In the 1980s there was a couple who’d contracted AIDS in our small town. I cannot imagine how they both felt. Everyone talked about them. First one died, then the other. I remember seeing them, as one was my grandmother’s nurse. Both very good people. That was my first experience seeing the toll on people. It was very sad and left a definite imprint in my soul. In retrospect I had been very sheltered and the world was turning around me.

What have you learned from friends who are living with HIV?
Someone I work with directly is HIV-positive. We really don’t talk that much about it, and this person really doesn’t dwell on it. We did have one really big conversation about it and I really was given true insight to all of it from him, as he was infected in the 1980s. I have been fortunate to have people in my life to open my eyes. I am open to enlightenment at all times, and in all situations. We are here to learn. If we stop learning, we die mentally. My mind is wide open. My ideology remains the same. Treat everyone equally regardless of their life circumstances. If my husband were HIV-positive when I met him, it wouldn’t have made any difference to me.

Who are among your HIV-positive heroines and heroes?
Well, my friend in my answer to the above question is my hero. He has not disclosed his status publicly, and I do understand why he doesn’t. Stigma still exists. But his tenacious nature and zest for life has been my inspiration for years. I also have a friend in North Carolina, who used to be a nurse and contracted the virus and since became an activist for people living with HIV. Wanda Brendle-Moss is an inspiration also. They never let anything get in their way! They take life as it comes, and even in the greatest time of challenge, still think of others.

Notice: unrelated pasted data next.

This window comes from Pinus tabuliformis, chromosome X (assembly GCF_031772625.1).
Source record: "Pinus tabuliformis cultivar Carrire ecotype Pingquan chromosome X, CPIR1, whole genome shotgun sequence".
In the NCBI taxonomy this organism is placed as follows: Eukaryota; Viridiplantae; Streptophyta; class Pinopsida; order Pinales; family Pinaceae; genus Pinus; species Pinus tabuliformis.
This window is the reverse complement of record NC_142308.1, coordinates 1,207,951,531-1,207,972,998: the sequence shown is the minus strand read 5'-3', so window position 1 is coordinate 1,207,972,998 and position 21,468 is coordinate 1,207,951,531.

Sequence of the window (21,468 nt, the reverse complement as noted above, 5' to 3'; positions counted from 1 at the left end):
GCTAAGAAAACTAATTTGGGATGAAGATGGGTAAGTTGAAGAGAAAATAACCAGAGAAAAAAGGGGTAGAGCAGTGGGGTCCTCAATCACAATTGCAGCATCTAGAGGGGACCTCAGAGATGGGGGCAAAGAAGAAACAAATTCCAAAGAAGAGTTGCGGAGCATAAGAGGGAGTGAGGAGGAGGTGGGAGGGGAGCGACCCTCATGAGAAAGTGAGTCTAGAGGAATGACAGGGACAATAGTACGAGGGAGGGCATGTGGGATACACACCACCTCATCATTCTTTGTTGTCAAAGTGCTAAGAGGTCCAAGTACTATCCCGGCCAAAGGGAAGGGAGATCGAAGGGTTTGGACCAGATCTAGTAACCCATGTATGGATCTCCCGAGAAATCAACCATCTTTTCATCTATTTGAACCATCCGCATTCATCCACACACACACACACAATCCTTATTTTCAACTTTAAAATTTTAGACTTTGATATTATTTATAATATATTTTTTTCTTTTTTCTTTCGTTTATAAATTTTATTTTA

What about musicians who are living with HIV whose work you really love?
Freddie Mercury was an entity. Anyone who would vacuum in a leather mini and a pink top for the music video of “I Want to Break Free” during the 1980s is a hero of mine. Queen’s last video, “These Are the Days of Our Lives,” was one of the very most brave, and striking, pieces of art I have ever seen. His desire for people to see him for who he was at any given time in his career was admirable, but at this place in time it was pivotal. He died three days later, I think. The visual in this video defined the face of so many who suffered. I still cry every time I see it.

Joe Grimshaw Design

One last thing. Tell us about your new album!
I actually have two new projects. I’m releasing an original EP in 2021, but these days I’m excited about my latest single “Burn the Floor,” which is a revolutionary sound for me. I’m also working on an all-Canadian covers album, which will be released in October 2020. Iconic is a tribute to some very great songs and artists. Artists must constantly change. I am a bit of a chameleon. I have an eternal desire to try new things. These days my music is changing, and with change comes new learning experiences that fill my soul. And there’s lots more where that all comes from!

This past June we experienced wonderful radio play success in Australia as I am one of their very first LGBTQ out male country artists to ever have a Top 40 hit three years ago with “Wherever Love Takes Us.” So we’re building on that success with “Burn the Floor.” Music is life for me! So much more to come!


Readers can learn more about Drake’s work by logging on to: drakejensen.ca.


Raymond Luczak is the author and editor of over twenty books. His latest titles include Flannelwood (Red Hen Press), Lovejets: Queer Male Poets on 200 Years of Walt Whitman (Squares & Rebels), and the forthcoming Once Upon a Twin (Gallaudet University Press). Previously the editor of the queer fiction journals Jonathan and Callisto, he is currently the editor of Mollyhouse. A ten-time Pushcart Prize nominee, he lives in Minneapolis, Minnesota. Visit his website at: raymondluczak.com.